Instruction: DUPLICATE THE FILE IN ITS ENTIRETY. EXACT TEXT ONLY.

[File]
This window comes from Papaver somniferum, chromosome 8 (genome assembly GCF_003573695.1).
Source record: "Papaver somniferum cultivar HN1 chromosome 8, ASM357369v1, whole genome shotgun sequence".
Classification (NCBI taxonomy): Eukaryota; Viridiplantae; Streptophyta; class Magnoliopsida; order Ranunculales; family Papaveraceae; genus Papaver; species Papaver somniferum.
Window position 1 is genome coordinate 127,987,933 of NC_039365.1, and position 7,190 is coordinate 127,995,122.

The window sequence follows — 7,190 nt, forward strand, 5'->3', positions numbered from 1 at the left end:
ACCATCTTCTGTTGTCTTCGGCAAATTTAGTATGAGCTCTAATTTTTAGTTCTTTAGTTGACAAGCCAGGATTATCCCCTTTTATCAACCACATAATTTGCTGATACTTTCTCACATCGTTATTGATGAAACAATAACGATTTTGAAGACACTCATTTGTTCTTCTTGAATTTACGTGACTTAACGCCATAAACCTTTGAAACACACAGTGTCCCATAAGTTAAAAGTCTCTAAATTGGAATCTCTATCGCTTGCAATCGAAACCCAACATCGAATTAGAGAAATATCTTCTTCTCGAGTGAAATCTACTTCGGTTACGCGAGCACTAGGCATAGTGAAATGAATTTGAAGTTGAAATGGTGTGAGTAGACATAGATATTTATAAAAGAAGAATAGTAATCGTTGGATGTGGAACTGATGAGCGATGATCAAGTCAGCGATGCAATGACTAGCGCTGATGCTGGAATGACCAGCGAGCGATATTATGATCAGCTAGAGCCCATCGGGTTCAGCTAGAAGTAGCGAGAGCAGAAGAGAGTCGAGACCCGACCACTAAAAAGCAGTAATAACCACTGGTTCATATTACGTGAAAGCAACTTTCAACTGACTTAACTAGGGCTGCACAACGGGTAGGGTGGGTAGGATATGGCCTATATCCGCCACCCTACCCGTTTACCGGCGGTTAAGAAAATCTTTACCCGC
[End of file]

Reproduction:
This window comes from Papaver somniferum, chromosome 8 (genome assembly GCF_003573695.1).
Source record: "Papaver somniferum cultivar HN1 chromosome 8, ASM357369v1, whole genome shotgun sequence".
Classification (NCBI taxonomy): Eukaryota; Viridiplantae; Streptophyta; class Magnoliopsida; order Ranunculales; family Papaveraceae; genus Papaver; species Papaver somniferum.
Window position 1 is genome coordinate 127,987,933 of NC_039365.1, and position 7,190 is coordinate 127,995,122.

The window sequence follows — 7,190 nt, forward strand, 5'->3', positions numbered from 1 at the left end:
ACCATCTTCTGTTGTCTTCGGCAAATTTAGTATGAGCTCTAATTTTTAGTTCTTTAGTTGACAAGCCAGGATTATCCCCTTTTATCAACCACATAATTTGCTGATACTTTCTCACATCGTTATTGATGAAACAATAACGATTTTGAAGACACTCATTTGTTCTTCTTGAATTTACGTGACTTAACGCCATAAACCTTTGAAACACACAGTGTCCCATAAGTTAAAAGTCTCTAAATTGGAATCTCTATCGCTTGCAATCGAAACCCAACATCGAATTAGAGAAATATCTTCTTCTCGAGTGAAATCTACTTCGGTTACGCGAGCACTAGGCATAGTGAAATGAATTTGAAGTTGAAATGGTGTGAGTAGACATAGATATTTATAAAAGAAGAATAGTAATCGTTGGATGTGGAACTGATGAGCGATGATCAAGTCAGCGATGCAATGACTAGCGCTGATGCTGGAATGACCAGCGAGCGATATTATGATCAGCTAGAGCCCATCGGGTTCAGCTAGAAGTAGCGAGAGCAGAAGAGAGTCGAGACCCGACCACTAAAAAGCAGTAATAACCACTGGTTCATATTACGTGAAAGCAACTTTCAACTGACTTAACTAGGGCTGCACAACGGGTAGGGTGGGTAGGATATGGCCTATATCCGCCACCCTACCCGTTTACCGGCGGTTAAGAAAATCTTTACCCGC